Media Sense and Sensibility

Illustrations by Martin Ansin

This year, the White House Correspondents’ Dinner after-party co-hosted by Bloomberg and Vanity Fair at the French ambassador’s residence had a very strict door policy. The Huntsman sisters—or two of them, anyway—were confident they could get in, clad in their high heels and party dresses. This, after all, was a year in which they’d starred in GQ photo shoots and cable-news appearances and a much-followed Twitter account and spoof political ads that had gone viral. By the end of Jon Huntsman’s campaign, they were bigger than their dad. The sisters dropped their last name, several times. The man with the clipboard shook his head no, again.

Why are they still seeking the limelight, and why do we enjoy watching them do it? You could cite the obvious explanations (fame is addictive; young, pretty women have a way of holding attention), but there’s a deeper level to the Huntsman girls’ particular appeal. They are—bear with me—Jane Austen heroines, or characters in their own Downton Abbey. Only rather than baronial Britain, the rarefied strata they grew up in is the one where politics, media, and celebrity combine to create a class of its own, complete with grand society balls. Their father, a former governor and ambassador, has squandered his (political) fortune on a rash endeavor. But for a status-­conscious, wily daughter, there are ways to keep a place in this world.

The Huntsmans entertain and converse as a means to their ends, via Twitter and YouTube instead of the clavichord and endless parlor chatter. They do it not to find a young man of means to marry—to be a plus-one doesn’t really count as belonging to this society, the way it might have for a Bennet or a Crawley. What the sisters are after is a platform to call their own. For Liddy Huntsman, 24, the wild child of the group (the youngest must always be a bit of a loose cannon), a good match would be something like MTV, for which she’s done a few appearances since the campaign ended. For eldest Mary Anne, 27, the concert pianist, the best path is hazier. For now, the world remains intrigued just by the unlikely details of her love life. An encounter with Bo Guagua, the young scion of a now-disgraced prominent Chinese family, made the Times; her even more distant date with future Kardashian ex Kris Humphries has been blog fodder. Of the three, she seems the most buoyed by the trio branding, but the sisters have decided not to pursue any further opportunities that treat them as a single unit. The offers were for reality television, a province of arrivistes and the already deposed.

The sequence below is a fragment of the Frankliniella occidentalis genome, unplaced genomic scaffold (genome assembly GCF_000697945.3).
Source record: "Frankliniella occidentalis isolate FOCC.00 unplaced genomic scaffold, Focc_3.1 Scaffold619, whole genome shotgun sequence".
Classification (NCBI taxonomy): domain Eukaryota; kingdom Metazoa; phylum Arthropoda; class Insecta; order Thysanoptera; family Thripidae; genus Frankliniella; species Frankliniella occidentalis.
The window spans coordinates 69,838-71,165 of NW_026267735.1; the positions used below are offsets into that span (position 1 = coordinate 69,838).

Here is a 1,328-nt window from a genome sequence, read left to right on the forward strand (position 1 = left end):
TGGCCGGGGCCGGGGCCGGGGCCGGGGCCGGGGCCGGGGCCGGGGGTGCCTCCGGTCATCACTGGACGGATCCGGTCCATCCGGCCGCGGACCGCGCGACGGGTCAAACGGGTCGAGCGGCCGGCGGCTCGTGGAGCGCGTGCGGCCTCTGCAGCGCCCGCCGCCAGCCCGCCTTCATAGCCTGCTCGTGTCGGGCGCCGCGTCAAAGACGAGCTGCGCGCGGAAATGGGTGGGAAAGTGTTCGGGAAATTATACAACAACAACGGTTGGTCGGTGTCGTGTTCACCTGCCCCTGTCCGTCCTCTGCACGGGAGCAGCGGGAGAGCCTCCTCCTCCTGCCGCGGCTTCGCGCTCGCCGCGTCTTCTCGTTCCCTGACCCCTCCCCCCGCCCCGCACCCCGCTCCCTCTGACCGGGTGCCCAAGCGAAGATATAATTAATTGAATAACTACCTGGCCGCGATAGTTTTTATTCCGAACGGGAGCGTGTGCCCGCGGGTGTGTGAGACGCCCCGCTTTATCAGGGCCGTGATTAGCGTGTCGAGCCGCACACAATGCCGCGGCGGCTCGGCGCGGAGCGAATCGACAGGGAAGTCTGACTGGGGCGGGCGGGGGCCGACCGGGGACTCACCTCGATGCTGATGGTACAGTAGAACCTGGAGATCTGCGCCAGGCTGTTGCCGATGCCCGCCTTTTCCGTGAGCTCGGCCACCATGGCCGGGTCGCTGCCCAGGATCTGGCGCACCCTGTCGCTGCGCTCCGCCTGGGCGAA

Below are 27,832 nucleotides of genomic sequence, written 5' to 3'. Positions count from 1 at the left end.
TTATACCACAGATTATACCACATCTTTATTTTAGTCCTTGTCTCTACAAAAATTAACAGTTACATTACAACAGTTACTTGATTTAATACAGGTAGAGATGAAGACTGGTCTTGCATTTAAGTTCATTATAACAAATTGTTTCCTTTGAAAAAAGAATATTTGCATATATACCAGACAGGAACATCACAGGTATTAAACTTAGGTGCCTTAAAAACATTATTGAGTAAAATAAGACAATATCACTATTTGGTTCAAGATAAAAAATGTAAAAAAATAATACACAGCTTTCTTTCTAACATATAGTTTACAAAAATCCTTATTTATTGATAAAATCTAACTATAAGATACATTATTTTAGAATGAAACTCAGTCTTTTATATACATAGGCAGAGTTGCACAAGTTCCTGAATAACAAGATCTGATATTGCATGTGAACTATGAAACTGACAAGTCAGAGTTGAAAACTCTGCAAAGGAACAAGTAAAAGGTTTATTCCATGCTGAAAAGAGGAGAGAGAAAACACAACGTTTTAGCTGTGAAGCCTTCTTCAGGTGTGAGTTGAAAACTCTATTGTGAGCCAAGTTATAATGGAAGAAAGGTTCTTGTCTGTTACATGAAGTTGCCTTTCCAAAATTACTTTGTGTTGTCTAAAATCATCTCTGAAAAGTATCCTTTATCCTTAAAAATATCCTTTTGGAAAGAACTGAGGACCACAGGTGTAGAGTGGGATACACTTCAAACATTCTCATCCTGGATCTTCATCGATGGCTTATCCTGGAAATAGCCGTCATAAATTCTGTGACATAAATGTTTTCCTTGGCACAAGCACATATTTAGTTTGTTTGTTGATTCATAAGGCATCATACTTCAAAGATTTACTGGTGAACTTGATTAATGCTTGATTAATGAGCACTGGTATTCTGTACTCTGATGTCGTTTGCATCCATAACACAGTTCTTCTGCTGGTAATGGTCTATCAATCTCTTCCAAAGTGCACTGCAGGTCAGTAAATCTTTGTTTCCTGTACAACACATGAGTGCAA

The most high-minded of the three is Abby, 26. She has a Huffington Post column, thanks to a cagey doyenne. “Arianna has become a friend just through the campaign process,” she says. But is that altogether suitable for her station? “I’ve been doing a lot with CNN, some things with MSNBC,” she adds. “I think in the coming weeks I’m going to find a home.” (Will she be spurned? Will she find happiness, her place?) It sounds not unlike the niche found by Meghan McCain, Daily Beast columnist, ­cable-news regular, and book author. But Abby brushes off the comparisons. “We know each other, but I think we’re very different personalities.” You can almost hear the hand fan being snapped shut.

If their father runs again someday, the Huntsman girls would, of course, do whatever they could to help, Abby says. But she sounds a little tired of playing the coquette, of getting attention for being the distraction. “Maybe,” she says, “we’ll be the Huntsman women next time around!”

Have good intel? Send tips to

Media Sense and Sensibility